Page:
Mark Adams, who lives on Cape Road next to Jollimore’s house, witnessed what happened as the truck and trailer sped by.
“I see the cow fall out and it hit the road and it bounced like twice and it just laid there,” Adams said. He added that after the truck stopped, Keith Carter got out and started moving the animal’s head around and then, pressed his foot against its ribs.
“Then he pulled a knife out and started cutting its throat and I said, ‘What are you doing?’ and he said, ‘I’m bleeding it out.'” Adams said. “He had blood all over the road, it was terrible.”
Photo shows blood on road after Keith Carter cut the calf’s throat to bleed it out
When Deborah Jollimore had trouble getting through to the RCMP, Teena Adams, Mark’s wife, drove to the Sackville detachment to report the incident and the Mounties despatched Cst. Éric Nolet to begin an investigation which the force says is ongoing.
Jollimore says she’s complained to the police repeatedly that Carter habitually exceeds the 50 kmh speed limit as he transports his cattle past her home from the 500 acres of pasture he owns in the area.
“This guy, this same guy, the same truck, the same trailer, they speed and they don’t slow down when they go round the corner, they don’t slow down,” she says referring to the intersection of Dorchester Island Road and Cape Road.
“It sounds like a great ruckus coming from the trailer, from inside the trailer, you can hear the cows mooing and screaming when he takes that corner,” she adds. “I’m scared that he’s going to either flip his trailer, which comes around that corner into our house, or he’s going to hit somebody.”
Keith Carter addressing Sackville Town Council in 2019
Carter admits he was at fault for the calf falling out of the trailer.
“I forgot to put a pin in the tail gate. It was just an accident. I didn’t plan on a thousand dollar calf falling out of the back of the truck,” he says, adding that other calves have fallen out in the past with no injuries.
“What this one did is it went out backwards and rolled and broke his neck I figure,” he says. “One woman hollered at me and she said, ‘What are you doing, what are you doing?’ I was jumping on his rib cage and I’ve done that before to some that were choking and you jump on their rib cage, it’s just like doing CPR on you and they start breathing again,” he adds.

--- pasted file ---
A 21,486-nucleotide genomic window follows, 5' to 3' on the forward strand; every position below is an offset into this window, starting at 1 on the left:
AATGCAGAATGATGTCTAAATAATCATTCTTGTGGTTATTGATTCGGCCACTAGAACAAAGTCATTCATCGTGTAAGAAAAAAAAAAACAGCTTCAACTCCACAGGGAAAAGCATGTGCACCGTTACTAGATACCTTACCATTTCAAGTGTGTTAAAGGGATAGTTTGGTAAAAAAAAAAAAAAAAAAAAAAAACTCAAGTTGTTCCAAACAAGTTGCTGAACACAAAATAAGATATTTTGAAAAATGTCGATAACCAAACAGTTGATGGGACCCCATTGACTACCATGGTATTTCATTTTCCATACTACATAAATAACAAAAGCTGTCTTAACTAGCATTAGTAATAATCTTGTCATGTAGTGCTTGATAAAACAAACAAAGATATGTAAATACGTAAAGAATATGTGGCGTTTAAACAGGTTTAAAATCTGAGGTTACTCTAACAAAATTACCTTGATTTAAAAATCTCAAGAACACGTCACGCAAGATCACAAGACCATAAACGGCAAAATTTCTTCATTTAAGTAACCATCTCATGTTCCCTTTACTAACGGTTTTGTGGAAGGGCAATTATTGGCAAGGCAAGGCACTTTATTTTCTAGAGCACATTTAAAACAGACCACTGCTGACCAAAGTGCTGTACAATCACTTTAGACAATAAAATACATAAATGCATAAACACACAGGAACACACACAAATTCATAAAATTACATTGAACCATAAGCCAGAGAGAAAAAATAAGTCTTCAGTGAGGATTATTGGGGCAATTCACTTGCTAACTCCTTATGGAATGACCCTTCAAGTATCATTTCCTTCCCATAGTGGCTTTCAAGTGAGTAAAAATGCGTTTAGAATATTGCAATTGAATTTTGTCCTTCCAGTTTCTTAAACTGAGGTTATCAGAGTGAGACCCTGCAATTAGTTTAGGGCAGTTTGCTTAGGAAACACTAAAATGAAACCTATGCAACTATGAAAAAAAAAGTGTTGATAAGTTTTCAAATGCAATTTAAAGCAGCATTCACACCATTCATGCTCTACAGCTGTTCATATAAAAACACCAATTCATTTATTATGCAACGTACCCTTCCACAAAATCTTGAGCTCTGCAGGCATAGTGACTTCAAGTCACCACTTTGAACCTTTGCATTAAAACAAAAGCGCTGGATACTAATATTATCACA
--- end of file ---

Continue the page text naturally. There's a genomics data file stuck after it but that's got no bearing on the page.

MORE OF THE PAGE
But he realized it was no use because the animal was dead.
“So, I just cut its throat and lifted it on (the truck) and brought it home and dressed it up for beef.”
Carter strongly objects to suggestions linking the incident to his nephew Chris Pierce’s controversial proposal to build an abattoir in the Sackville Industrial Park.
“Chris and I work together, so I had his truck hauling cattle today,” Carter says, adding he feels he’s being slandered on Facebook.
“The phone’s been ringing off the hook telling me this and that and everything and I said, ‘Well, it didn’t matter to me, but when they started hauling the abattoir into it, that started pissing me off.'”
View of the building from Fleet St. Red lines show portion to be used as abattoir.
Acting Mayor Ron Aiken says Chris Pierce’s full-time job in Sackville’s public works department will not affect any decisions on his application to establish a small-scale slaughterhouse in the town’s industrial park.
“The application Mr. Pierce submitted was for him as a private individual, and not for him as an employee,” Aiken wrote in an e-mail Monday to The New Wark Times.
“The application is not connected to his employment status and would have no bearing on any decisions being made on the application,” he added.
Aiken was responding to questions e-mailed to him after CAO Jamie Burke confirmed that Pierce has been employed for 14 years in the town’s Department of Engineering and Public Works. He also raises cattle at his farm on Queens Road in the Frosty Hollow area.
Pierce’s proposal for an abattoir at 72 Crescent Street requires changes to the zoning bylaw and municipal plan that would permit slaughterhouses in a zone for intensive resource use within industrial areas.